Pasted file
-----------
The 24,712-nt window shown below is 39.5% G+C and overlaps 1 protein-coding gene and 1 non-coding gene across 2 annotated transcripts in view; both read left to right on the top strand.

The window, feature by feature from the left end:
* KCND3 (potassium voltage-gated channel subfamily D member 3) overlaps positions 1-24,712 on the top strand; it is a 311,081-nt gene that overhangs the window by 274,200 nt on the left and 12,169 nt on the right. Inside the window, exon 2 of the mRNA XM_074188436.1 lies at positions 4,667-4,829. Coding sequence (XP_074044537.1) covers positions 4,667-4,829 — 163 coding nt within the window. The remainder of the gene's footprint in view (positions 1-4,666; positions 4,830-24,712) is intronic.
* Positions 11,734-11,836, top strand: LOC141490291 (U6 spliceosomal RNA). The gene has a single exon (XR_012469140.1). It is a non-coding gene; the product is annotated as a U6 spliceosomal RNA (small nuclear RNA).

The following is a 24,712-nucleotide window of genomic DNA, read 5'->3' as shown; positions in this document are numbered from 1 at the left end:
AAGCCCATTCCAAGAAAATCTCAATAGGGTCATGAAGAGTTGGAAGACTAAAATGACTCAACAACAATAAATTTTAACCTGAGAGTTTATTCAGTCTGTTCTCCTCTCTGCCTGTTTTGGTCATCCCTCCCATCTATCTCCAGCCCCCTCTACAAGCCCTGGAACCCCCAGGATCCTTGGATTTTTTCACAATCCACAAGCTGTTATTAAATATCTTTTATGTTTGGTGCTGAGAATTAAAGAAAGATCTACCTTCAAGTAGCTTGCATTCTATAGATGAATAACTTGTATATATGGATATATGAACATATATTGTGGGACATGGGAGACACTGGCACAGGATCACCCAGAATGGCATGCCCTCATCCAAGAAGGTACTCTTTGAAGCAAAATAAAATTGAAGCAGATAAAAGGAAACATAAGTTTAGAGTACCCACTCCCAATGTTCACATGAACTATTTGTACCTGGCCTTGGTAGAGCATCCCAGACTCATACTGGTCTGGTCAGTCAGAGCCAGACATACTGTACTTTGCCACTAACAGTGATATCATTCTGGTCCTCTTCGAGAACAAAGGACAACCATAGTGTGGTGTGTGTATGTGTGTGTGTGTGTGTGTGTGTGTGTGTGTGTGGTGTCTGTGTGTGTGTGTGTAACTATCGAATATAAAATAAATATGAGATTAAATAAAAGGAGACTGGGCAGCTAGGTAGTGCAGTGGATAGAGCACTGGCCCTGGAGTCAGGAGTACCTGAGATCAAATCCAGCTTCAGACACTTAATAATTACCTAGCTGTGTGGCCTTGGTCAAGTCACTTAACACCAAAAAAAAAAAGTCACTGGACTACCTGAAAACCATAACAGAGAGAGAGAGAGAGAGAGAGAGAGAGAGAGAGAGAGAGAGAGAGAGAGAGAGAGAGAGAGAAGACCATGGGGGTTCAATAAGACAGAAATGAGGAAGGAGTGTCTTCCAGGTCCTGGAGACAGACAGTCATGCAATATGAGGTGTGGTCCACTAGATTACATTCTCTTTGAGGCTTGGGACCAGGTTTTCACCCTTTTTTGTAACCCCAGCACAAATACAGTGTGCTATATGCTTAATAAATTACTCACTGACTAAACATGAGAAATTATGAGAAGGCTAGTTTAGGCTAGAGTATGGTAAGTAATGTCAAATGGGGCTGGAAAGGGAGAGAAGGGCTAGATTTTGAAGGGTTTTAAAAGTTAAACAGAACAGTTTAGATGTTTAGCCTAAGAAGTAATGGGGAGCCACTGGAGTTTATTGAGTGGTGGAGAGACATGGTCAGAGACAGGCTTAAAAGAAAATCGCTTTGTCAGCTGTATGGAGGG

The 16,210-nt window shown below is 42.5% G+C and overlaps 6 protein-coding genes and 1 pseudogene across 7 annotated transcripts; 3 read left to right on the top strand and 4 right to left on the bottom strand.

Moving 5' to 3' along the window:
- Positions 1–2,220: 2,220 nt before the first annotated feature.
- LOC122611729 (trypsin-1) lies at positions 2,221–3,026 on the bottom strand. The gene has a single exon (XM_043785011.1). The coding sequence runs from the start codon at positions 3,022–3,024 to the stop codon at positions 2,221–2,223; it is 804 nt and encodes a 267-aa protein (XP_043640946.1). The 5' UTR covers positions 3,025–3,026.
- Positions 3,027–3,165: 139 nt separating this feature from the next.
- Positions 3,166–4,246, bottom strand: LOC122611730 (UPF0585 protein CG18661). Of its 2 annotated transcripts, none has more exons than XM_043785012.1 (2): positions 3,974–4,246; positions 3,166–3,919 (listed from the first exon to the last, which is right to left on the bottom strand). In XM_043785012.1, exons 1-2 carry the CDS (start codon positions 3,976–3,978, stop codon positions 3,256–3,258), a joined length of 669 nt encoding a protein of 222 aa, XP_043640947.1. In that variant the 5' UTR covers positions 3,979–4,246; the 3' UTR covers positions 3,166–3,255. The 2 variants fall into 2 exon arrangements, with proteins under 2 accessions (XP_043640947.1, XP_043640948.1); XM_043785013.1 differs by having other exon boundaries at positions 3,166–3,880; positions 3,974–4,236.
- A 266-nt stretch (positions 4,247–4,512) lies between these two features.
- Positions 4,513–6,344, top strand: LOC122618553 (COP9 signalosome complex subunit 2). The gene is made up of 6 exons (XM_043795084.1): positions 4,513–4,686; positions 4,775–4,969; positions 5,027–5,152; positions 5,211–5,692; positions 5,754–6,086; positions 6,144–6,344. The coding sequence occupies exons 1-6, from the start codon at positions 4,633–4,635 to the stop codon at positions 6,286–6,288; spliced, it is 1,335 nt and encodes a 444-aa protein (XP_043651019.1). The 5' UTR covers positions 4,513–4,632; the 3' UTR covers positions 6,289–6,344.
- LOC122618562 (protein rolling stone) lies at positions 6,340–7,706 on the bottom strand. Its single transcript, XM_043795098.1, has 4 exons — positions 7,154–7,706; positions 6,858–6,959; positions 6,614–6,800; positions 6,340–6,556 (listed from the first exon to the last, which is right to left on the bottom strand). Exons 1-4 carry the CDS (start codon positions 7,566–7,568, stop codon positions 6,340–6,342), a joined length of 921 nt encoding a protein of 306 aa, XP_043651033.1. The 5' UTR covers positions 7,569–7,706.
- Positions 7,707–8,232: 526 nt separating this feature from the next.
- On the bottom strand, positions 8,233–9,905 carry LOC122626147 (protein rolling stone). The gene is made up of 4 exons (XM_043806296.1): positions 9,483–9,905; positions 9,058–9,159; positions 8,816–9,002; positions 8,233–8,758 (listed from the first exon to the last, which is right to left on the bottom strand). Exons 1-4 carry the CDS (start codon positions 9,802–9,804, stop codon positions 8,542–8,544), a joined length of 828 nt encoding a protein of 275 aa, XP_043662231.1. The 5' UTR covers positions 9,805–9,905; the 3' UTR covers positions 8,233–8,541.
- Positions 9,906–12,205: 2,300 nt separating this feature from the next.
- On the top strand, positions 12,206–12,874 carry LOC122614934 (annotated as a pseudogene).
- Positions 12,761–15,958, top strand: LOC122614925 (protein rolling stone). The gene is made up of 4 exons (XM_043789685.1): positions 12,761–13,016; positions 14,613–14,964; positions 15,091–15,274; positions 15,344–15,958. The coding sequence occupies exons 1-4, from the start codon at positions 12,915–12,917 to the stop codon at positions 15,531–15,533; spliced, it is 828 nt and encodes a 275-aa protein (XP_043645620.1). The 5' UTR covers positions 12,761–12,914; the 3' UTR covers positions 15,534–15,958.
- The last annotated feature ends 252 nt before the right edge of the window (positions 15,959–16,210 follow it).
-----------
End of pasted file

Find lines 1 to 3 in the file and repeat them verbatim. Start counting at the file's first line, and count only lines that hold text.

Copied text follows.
The 24,712-nt window shown below is 39.5% G+C and overlaps 1 protein-coding gene and 1 non-coding gene across 2 annotated transcripts in view; both read left to right on the top strand.

The window, feature by feature from the left end:
* KCND3 (potassium voltage-gated channel subfamily D member 3) overlaps positions 1-24,712 on the top strand; it is a 311,081-nt gene that overhangs the window by 274,200 nt on the left and 12,169 nt on the right. Inside the window, exon 2 of the mRNA XM_074188436.1 lies at positions 4,667-4,829. Coding sequence (XP_074044537.1) covers positions 4,667-4,829 — 163 coding nt within the window. The remainder of the gene's footprint in view (positions 1-4,666; positions 4,830-24,712) is intronic.